“You’re probably wondering what’s happening,” he says, never dropping his smile. “I’ll explain in a moment, I promise. But first, are you comfortable? Do you need to eat, drink, have a bio-break?”

I shake my head. “I’m fine. What’s going on?”

“My name’s John Holmes,” he says. “I’m one of the Experience Managers around here. I’m afraid you’ve stumbled across one of the security measures we’ve put into place to protect our little community. We’ll set it right, but in the meantime, I’m here to answer any questions you might have.”

I don’t even know where to begin.

“Normally, here’s how the process works. We do get visitors here from time to time, and we generally assess whether they’re a threat. If they are, we may convert them, which is the process you saw the beginning of with your friend Sal. Otherwise, we’ll simply erase their memory and pop them back where they came from.”

“Where is Sal?” I realize now that this is the most important question I need to be asking.

“Sal is safe,” John says, “but they’re not here anymore. We returned them home and reset them back to before you contacted them. There will be a little cognitive rippling but nothing too bad. We also took the liberty of resetting their changes. So they’re back to normal, as they were before you put them in danger.”

Shit. Sal. Everything that happened is gone for them. At least, hopefully, they’re safe.

But what about —

“We also have your cat,” John says. “We couldn’t leave him with Sal. I promise he’ll be back with you soon.”

“Why didn’t you bring me home?” I ask. I don’t know why I’m still here, and I’m dreading finding out.

“One thing at a time. First, an introduction: you’re in the main product of the Menlo Park Corporation. We’re in an ark of sorts, in the sense that we’re providing shelter for a great many people and animals. But whereas Noah constructed a great ship, we’re under the sea.”


“It varies. Our hubs move depending on the quality of the water, magnetic changes, and a host of other factors. Right now we’re in the Pacific, because that location made it more convenient to bring you here. But it depends.”

I shake my head. “I don’t understand. What do you want from me?”

John’s smile widens. His teeth are the whitest I’ve ever seen; I think he looks like a shark. “We need your help. Let me explain.”

“I’m listening.”

“We constructed this product for the most deserving in society: entrepreneurs, philanthropists, the people who create culture and make the future. As resources became scarce, we built our own community out of sight, and allowed others to join us.”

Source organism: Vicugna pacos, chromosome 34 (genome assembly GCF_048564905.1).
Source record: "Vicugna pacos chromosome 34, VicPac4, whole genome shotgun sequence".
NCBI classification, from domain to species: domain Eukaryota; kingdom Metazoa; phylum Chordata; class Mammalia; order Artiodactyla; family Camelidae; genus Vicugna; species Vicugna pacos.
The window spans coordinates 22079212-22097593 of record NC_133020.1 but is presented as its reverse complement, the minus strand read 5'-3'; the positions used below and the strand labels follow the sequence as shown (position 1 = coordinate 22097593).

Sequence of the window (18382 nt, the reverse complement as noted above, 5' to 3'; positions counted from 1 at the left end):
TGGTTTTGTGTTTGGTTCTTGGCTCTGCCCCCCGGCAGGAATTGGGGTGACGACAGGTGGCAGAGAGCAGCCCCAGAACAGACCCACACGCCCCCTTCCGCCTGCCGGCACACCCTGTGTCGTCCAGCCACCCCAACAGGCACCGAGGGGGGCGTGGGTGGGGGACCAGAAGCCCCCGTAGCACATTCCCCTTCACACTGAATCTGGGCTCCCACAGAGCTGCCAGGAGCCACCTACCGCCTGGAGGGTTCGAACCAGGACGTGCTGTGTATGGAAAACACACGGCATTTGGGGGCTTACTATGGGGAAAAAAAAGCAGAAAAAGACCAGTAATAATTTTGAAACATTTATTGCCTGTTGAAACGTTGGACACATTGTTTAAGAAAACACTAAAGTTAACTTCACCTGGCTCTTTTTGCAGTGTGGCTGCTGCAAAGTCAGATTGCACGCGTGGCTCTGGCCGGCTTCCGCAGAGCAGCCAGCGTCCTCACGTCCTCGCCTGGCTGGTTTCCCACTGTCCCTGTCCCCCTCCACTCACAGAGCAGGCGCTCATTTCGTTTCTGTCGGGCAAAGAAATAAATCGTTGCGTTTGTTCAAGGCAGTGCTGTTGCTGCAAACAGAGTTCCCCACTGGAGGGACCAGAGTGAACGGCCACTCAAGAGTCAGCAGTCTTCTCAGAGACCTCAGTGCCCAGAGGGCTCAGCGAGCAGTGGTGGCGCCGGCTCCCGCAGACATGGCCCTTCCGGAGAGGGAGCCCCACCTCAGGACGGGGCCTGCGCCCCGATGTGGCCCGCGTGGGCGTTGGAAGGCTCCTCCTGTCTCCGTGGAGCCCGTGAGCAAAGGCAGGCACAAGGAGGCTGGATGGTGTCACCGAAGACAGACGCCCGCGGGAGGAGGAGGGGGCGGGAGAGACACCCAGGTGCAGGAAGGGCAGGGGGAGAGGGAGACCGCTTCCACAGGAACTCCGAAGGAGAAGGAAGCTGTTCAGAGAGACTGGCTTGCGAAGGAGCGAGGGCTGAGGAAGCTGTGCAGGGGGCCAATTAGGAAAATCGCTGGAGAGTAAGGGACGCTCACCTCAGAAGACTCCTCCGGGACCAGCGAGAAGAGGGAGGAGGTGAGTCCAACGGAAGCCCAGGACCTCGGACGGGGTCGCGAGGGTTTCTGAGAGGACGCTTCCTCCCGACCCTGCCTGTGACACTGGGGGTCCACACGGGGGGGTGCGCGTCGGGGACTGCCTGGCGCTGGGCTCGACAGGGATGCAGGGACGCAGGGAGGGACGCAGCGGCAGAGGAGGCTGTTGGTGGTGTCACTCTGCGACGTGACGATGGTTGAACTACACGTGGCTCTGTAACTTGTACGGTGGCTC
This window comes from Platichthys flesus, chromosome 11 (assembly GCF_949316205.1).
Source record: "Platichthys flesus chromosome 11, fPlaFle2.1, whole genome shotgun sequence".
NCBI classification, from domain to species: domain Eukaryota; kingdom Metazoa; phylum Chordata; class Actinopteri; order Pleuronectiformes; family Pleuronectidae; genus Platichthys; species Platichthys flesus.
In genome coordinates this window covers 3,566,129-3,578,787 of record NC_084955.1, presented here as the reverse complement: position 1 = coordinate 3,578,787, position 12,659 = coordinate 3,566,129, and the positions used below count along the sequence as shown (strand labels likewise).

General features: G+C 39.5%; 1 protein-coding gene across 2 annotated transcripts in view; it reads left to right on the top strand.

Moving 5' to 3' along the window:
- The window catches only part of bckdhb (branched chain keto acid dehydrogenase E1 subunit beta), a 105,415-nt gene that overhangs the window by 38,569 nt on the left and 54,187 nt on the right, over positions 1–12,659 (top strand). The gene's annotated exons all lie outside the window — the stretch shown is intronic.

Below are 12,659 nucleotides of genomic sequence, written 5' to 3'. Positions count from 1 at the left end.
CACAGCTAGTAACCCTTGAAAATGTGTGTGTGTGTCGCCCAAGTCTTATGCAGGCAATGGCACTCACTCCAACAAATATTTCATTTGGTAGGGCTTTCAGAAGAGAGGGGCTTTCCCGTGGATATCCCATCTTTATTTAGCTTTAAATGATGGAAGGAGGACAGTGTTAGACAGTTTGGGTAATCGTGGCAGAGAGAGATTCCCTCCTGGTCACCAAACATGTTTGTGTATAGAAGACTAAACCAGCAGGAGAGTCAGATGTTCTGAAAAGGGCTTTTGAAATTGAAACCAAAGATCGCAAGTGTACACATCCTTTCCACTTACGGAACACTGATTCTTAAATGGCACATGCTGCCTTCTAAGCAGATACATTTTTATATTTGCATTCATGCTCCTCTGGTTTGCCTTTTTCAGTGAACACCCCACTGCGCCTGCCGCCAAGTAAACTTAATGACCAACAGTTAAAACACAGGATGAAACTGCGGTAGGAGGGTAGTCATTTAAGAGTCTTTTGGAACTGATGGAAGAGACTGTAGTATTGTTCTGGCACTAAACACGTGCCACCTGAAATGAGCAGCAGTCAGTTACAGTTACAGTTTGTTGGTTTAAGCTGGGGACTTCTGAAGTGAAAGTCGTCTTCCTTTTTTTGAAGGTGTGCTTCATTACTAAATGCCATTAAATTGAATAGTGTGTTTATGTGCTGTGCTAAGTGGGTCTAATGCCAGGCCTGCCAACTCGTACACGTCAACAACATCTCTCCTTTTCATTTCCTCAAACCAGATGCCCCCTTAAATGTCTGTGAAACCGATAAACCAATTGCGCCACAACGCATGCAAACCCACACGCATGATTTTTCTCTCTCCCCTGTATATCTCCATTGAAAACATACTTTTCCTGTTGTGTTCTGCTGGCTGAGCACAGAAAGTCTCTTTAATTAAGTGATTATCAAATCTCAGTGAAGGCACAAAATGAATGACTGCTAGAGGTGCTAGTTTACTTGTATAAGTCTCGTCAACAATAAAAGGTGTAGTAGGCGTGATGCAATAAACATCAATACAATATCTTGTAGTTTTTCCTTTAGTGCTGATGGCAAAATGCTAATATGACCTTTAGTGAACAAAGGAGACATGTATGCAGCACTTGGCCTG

“You created a private member’s club while people were dying on the surface.”

John shrugs. “That’s not how we think of it, but sure. We think of it as a new kind of society.”

“And you own it.”

“Not exactly. The way it works is this: whereas the surface has reverted to using the barter system, we’ve begun to use our own currency down here. Anyone can buy some of this currency; if you own more than a certain threshold, you can take your place among us. Matters that pertain to governance of the community are put to a democratic vote. The more of the currency you own, the more of a say you have. Your participation is proportional to your ownership.”

“But you happen to own the most.”

“This is true for now,” John says, “but over time we’ll share more of it with the community. The most important thing is that we don’t make unilateral decisions. And if the community wants to, it can delegate all its votes together and outvote us.”

I stare at him. On the surface, we got rid of currency for a reason. Here, those underlying imbalances seem to be considered desirable.

“That’s how, for example, we decided to maintain our zoo community, saving some of the most endangered species on Earth. We’re able to do a lot of good, without any real central control.”

“But on the surface,” I say again, “people are dying.”

“Yes,” John says. “It’s an unfortunate fact that there aren’t enough resources for everybody. There just aren’t. So we made the decision to enforce scarcity for people who did not have the characteristics we wanted to perpetuate in our new society. But we do need people on the surface to grow food and do the good work they’re doing. So we created the King’s Soldiers, for example, to ensure that they would continue to do those things. A bit more carrot than stick, if you will.”

“You take our resources and bring them below.”

“We do. But we barter for them, as is your system. We’re just looking out for ourselves; it’s simply the free market at work. The Menlo Park Corporation works through enlightened self interest. And let me say, we are so enamored by what you’ve been able to do on the surface. People are so resourceful when they have so little.”